The Vast Power Within You Is Mostly Crap

I usually start my astrological lectures with a version of “everything you know about astrology is wrong.” That also applies to magic to some extent, especially magic which uses astrology as a key mechanism.

My friend John Michael Greer says that Eliphas Levi revolutionized magic by distilling it down to two principles; Will and imagination, together bending the universe into submission.

The problem with this is that he almost completely pulled this out of his ass. Levi was much more of a theorist than a practitioner, and there’s no proof (or even earnest claim) that he performed more than four spells/rituals/incantations in his entire life.

That’s not to bash him. He was a genius. But he invented what I call Victorian Magic, which is what most of you practice today. Its main tools are gestures, visualization, and sonorous gibberish.

In spite of its relative newness, it does some really cool stuff and I use some of it every day. But it’s not what the ancients called magic.

It may be what the ancients added to magic to help it work a little better, like MSG in take out Chinese food.

There’s a thing in Agrippa (if I am not mistaken) which says that magic is helped and hindered by the mindset of the magician. That downgrades the role of the magician’s internal states enormously.

In Scholastic Image Magic, magic does not come from within.

Did you ever see that movie Willow? With the little person actor discovering (spoilers) that the finger which was most magical was his own? And it was a great revelation?

Well, Scholastic Image Magic is the total opposite of that. It’s a great big fuck-you to the notion of magic promoted by DisneyCorp, as a metaphor for imagination and wishing. Because imagination and wishing can only get you so far. “If wishes were horses, beggars would ride.”

Scholastic Image Magic operates on a very basic truism. Humans are pretty damn weak sauce. We are unique in the hierarchy of spirits in that we inhabit ambulatory matter, but that kind of makes us freaks. Though there are some big footnotes and exceptions here, even the greatest of magicians is still basically just a weird monkey with a knack for deforestation. In the hierarchy of living things, we’re somewhere in between God and e.coli– and probably a lot closer to the latter.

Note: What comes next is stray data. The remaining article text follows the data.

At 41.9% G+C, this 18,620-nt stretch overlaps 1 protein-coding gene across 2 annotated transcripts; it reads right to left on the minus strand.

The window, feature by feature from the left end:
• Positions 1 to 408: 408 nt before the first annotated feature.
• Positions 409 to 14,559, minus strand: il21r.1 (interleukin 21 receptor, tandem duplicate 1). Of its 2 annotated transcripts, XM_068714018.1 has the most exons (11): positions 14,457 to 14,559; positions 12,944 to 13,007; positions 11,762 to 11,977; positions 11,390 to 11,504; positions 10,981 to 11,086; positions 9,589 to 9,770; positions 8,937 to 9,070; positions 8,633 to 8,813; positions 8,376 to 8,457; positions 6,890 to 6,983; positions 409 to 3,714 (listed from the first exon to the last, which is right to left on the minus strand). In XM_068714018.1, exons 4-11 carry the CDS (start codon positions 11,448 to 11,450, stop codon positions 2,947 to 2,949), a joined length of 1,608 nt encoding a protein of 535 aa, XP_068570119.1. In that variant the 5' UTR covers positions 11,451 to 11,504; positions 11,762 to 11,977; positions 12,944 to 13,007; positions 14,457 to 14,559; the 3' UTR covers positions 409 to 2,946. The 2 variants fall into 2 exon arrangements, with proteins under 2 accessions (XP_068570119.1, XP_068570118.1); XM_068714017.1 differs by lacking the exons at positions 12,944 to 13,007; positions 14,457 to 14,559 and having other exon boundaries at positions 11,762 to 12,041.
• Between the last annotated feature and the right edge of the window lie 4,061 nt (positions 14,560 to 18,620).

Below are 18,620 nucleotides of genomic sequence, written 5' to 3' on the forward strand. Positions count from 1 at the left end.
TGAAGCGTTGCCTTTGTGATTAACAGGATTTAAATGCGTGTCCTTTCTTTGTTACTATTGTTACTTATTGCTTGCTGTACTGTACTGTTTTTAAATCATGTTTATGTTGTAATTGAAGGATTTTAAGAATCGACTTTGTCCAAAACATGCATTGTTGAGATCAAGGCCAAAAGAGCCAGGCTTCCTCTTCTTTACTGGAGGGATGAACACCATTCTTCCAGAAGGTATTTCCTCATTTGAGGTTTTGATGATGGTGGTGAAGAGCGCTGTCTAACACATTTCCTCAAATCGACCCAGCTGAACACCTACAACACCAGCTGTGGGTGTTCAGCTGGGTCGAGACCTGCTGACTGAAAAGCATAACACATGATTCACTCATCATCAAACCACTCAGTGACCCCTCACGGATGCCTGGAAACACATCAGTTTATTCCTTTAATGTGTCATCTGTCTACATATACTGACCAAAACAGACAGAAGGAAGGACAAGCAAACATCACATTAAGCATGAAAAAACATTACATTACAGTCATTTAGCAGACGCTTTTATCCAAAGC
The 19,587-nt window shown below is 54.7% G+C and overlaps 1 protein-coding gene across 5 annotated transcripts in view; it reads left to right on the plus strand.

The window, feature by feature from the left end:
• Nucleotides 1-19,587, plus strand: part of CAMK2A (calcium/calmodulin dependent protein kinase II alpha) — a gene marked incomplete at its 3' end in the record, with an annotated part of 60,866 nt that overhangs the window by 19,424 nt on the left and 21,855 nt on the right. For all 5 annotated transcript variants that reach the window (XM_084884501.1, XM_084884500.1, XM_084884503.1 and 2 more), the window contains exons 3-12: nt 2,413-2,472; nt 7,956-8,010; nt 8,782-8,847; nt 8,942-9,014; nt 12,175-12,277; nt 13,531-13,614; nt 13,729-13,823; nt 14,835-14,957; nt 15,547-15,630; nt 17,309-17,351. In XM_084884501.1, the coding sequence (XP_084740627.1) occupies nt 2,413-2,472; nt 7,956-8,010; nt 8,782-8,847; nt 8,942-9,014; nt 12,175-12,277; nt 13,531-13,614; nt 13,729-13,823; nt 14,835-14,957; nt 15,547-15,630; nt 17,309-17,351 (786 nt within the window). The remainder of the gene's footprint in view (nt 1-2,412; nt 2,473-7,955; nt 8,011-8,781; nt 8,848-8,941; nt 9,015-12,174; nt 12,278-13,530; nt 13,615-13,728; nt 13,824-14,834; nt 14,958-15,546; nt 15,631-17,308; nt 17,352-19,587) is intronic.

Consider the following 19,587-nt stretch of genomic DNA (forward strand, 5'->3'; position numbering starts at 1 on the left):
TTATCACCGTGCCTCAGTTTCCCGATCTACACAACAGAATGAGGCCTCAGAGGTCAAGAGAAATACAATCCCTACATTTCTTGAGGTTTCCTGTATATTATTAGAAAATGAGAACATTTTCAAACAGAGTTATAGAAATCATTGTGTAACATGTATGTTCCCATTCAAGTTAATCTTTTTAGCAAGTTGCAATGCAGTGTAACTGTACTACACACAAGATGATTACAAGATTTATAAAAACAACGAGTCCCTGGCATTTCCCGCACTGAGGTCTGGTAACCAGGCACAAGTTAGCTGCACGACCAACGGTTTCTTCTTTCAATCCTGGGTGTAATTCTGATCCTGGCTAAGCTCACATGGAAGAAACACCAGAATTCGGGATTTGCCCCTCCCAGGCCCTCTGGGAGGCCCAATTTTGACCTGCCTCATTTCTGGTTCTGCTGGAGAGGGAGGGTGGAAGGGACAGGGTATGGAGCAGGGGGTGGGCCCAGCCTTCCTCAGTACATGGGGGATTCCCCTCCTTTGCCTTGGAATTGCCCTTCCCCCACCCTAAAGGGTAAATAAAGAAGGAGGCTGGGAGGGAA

The universe is full of power. People are mostly full of seawater.

In order for us to overcome our incredibly limited nature we need to obtain help from outside ourselves. Even moreso, help from beings higher on the cosmic ladder than us. Help from our peers won’t allow us to go beyond our limitations in any meaningful way, because they share our weaknesses. Beings beneath us may occasionally come in handy, but there’s a risk of getting dragged down. (Please immediately refer to Aesop’s Fable about the scorpion and the frog, and apply this to all instances of demonic evocation.)

Nevertheless, using metaphysical semaphores (which is what I jokingly refer to the LVX gestures of the Golden Dawn) or the pentagram rituals, or the hexagram rituals, the intonation and vibration of YHVH or M.I.C.K.E.Y M.O.U.S.E. or whatever, is at best a bit of flourish and filigree in Scholastic Image Magic and astrological petitions.

You’re welcome to do it, but if you’re like me you’ll recognize it’s a waste of effort and discard it in favor of the many many other things you should be focusing on when creating talismans, making petitions, or even electing.

Scholastic Image Magic is much more physical than Victorian Magic. Words are important in petitions, inscriptions, statements of intent; but it’s even theoretically possible to have entirely mute rituals, and have talismans created by some sort of machine and remove the human element almost entirely from the system.

(It probably impairs a talisman to create one silently or without any visualized intent, but it still would be a real talisman and it would definitely work. Considering that elections are often at 4am, I’ve definitely made quite a few talismans on autopilot that worked very well.)

The fact that astrological talismans by way of SIM are so material by emphasis is an advantage. Because it appears to be connected to the fact that when you need to use one, it doesn’t care whether you’re asleep or in a state of panic or unaware of the movements of the stock market; it’s always looking out for you, calmly doing its job.